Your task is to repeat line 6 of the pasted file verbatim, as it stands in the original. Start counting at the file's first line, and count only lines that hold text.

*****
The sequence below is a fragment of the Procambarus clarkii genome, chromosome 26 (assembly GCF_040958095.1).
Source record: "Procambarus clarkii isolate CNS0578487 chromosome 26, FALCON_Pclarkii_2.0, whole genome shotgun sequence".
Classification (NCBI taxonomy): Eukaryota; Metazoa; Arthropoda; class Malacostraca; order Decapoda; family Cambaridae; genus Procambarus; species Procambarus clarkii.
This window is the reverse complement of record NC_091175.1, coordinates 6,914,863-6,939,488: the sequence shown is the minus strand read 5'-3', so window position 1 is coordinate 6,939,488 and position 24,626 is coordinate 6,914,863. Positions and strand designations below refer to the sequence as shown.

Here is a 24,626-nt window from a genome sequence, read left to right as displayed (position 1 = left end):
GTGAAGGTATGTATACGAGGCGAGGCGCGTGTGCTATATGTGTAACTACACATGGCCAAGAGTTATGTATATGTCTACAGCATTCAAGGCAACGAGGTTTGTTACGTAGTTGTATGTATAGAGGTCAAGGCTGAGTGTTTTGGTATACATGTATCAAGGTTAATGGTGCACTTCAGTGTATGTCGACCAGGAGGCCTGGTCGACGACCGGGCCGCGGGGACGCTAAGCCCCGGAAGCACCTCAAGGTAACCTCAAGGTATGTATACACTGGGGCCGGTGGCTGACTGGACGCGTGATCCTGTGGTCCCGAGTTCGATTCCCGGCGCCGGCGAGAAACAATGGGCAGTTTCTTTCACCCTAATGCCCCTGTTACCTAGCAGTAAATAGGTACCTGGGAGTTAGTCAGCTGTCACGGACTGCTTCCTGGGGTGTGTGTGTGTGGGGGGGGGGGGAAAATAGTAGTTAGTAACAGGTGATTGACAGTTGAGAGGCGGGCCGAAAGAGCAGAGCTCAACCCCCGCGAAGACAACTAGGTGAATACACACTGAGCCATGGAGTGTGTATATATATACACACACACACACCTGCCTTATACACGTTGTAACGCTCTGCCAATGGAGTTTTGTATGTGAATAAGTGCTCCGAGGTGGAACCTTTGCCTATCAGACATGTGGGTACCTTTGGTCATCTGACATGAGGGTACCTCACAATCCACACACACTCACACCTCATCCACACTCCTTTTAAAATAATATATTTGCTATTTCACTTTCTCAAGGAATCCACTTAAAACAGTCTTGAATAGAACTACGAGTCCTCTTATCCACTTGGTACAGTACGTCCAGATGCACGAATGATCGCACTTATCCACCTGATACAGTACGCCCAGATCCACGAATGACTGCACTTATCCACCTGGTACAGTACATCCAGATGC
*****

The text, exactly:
GTGAAGGTATGTATACGAGGCGAGGCGCGTGTGCTATATGTGTAACTACACATGGCCAAGAGTTATGTATATGTCTACAGCATTCAAGGCAACGAGGTTTGTTACGTAGTTGTATGTATAGAGGTCAAGGCTGAGTGTTTTGGTATACATGTATCAAGGTTAATGGTGCACTTCAGTGTATGTCGACCAGGAGGCCTGGTCGACGACCGGGCCGCGGGGACGCTAAGCCCCGGAAGCACCTCAAGGTAACCTCAAGGTATGTATACACTGGGGCCGGTGGCTGACTGGACGCGTGATCCTGTGGTCCCGAGTTCGATTCCCGGCGCCGGCGAGAAACAATGGGCAGTTTCTTTCACCCTAATGCCCCTGTTACCTAGCAGTAAATAGGTACCTGGGAGTTAGTCAGCTGTCACGGACTGCTTCCTGGGGTGTGTGTGTGTGGGGGGGGGGGGAAAATAGTAGTTAGTAACAGGTGATTGACAGTTGAGAGGCGGGCCGAAAGAGCAGAGCTCAACCCCCGCGAAGACAACTAGGTGAATACACACTGAGCCATGGAGTGTGTATATATATACACACACACACACCTGCCTTATACACGTTGTAACGCTCTGCCAATGGAGTTTTGTATGTGAATAAGTGCTCCGAGGTGGAACCTTTGCCTATCAGACATGTGGGTACCTTTGGTCATCTGACATGAGGGTACCTCACAATCCACACACACTCACACCTCATCCACACTCCTTTTAAAATAATATATTTGCTATTTCACTTTCTCAAGGAATCCACTTAAAACAGTCTTGAATAGAACTACGAGTCCTCTTATCCACTTGGTACAGTACGTCCAGATGCACGAATGATCGCACTTATCCACCTGATACAGTACGCCCAGATCCACGAATGACTGCACTTATCCACCTGGTACAGTACATCCAGATGC